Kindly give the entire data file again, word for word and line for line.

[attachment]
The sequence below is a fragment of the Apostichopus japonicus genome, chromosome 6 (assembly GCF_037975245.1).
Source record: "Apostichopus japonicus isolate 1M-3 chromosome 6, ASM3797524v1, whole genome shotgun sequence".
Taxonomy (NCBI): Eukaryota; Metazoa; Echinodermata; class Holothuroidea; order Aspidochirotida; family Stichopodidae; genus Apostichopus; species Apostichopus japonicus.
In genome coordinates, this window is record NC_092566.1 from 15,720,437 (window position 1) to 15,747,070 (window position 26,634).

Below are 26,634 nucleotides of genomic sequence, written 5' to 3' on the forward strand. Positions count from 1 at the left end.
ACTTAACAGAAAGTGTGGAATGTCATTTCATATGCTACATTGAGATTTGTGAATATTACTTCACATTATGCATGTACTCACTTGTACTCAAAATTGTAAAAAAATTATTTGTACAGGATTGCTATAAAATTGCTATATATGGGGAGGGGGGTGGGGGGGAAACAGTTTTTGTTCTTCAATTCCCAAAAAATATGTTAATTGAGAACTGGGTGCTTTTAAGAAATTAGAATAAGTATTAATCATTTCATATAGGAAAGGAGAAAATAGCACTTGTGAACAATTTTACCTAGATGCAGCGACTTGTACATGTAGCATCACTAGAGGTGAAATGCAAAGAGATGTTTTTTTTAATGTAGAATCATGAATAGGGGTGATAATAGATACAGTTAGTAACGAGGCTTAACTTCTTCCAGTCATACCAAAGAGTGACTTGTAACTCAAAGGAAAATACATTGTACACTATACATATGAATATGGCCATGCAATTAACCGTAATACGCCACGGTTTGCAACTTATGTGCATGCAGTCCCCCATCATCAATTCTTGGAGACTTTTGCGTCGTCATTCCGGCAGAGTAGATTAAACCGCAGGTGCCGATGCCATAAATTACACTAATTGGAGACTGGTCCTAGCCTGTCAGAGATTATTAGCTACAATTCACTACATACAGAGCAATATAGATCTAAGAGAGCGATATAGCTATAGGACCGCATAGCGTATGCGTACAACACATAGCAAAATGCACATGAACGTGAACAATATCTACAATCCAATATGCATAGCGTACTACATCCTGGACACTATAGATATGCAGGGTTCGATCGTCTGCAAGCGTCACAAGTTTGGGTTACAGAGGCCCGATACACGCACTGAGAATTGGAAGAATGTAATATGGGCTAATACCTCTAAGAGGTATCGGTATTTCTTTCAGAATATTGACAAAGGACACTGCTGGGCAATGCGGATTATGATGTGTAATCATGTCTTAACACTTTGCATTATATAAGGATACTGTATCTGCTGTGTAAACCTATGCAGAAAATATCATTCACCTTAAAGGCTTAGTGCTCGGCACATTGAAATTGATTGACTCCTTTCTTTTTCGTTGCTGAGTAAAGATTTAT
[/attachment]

The sequence below is a fragment of the Apostichopus japonicus genome, chromosome 6 (assembly GCF_037975245.1).
Source record: "Apostichopus japonicus isolate 1M-3 chromosome 6, ASM3797524v1, whole genome shotgun sequence".
Taxonomy (NCBI): Eukaryota; Metazoa; Echinodermata; class Holothuroidea; order Aspidochirotida; family Stichopodidae; genus Apostichopus; species Apostichopus japonicus.
In genome coordinates, this window is record NC_092566.1 from 15,720,437 (window position 1) to 15,747,070 (window position 26,634).

Below are 26,634 nucleotides of genomic sequence, written 5' to 3' on the forward strand. Positions count from 1 at the left end.
ACTTAACAGAAAGTGTGGAATGTCATTTCATATGCTACATTGAGATTTGTGAATATTACTTCACATTATGCATGTACTCACTTGTACTCAAAATTGTAAAAAAATTATTTGTACAGGATTGCTATAAAATTGCTATATATGGGGAGGGGGGTGGGGGGGAAACAGTTTTTGTTCTTCAATTCCCAAAAAATATGTTAATTGAGAACTGGGTGCTTTTAAGAAATTAGAATAAGTATTAATCATTTCATATAGGAAAGGAGAAAATAGCACTTGTGAACAATTTTACCTAGATGCAGCGACTTGTACATGTAGCATCACTAGAGGTGAAATGCAAAGAGATGTTTTTTTTAATGTAGAATCATGAATAGGGGTGATAATAGATACAGTTAGTAACGAGGCTTAACTTCTTCCAGTCATACCAAAGAGTGACTTGTAACTCAAAGGAAAATACATTGTACACTATACATATGAATATGGCCATGCAATTAACCGTAATACGCCACGGTTTGCAACTTATGTGCATGCAGTCCCCCATCATCAATTCTTGGAGACTTTTGCGTCGTCATTCCGGCAGAGTAGATTAAACCGCAGGTGCCGATGCCATAAATTACACTAATTGGAGACTGGTCCTAGCCTGTCAGAGATTATTAGCTACAATTCACTACATACAGAGCAATATAGATCTAAGAGAGCGATATAGCTATAGGACCGCATAGCGTATGCGTACAACACATAGCAAAATGCACATGAACGTGAACAATATCTACAATCCAATATGCATAGCGTACTACATCCTGGACACTATAGATATGCAGGGTTCGATCGTCTGCAAGCGTCACAAGTTTGGGTTACAGAGGCCCGATACACGCACTGAGAATTGGAAGAATGTAATATGGGCTAATACCTCTAAGAGGTATCGGTATTTCTTTCAGAATATTGACAAAGGACACTGCTGGGCAATGCGGATTATGATGTGTAATCATGTCTTAACACTTTGCATTATATAAGGATACTGTATCTGCTGTGTAAACCTATGCAGAAAATATCATTCACCTTAAAGGCTTAGTGCTCGGCACATTGAAATTGATTGACTCCTTTCTTTTTCGTTGCTGAGTAAAGATTTAT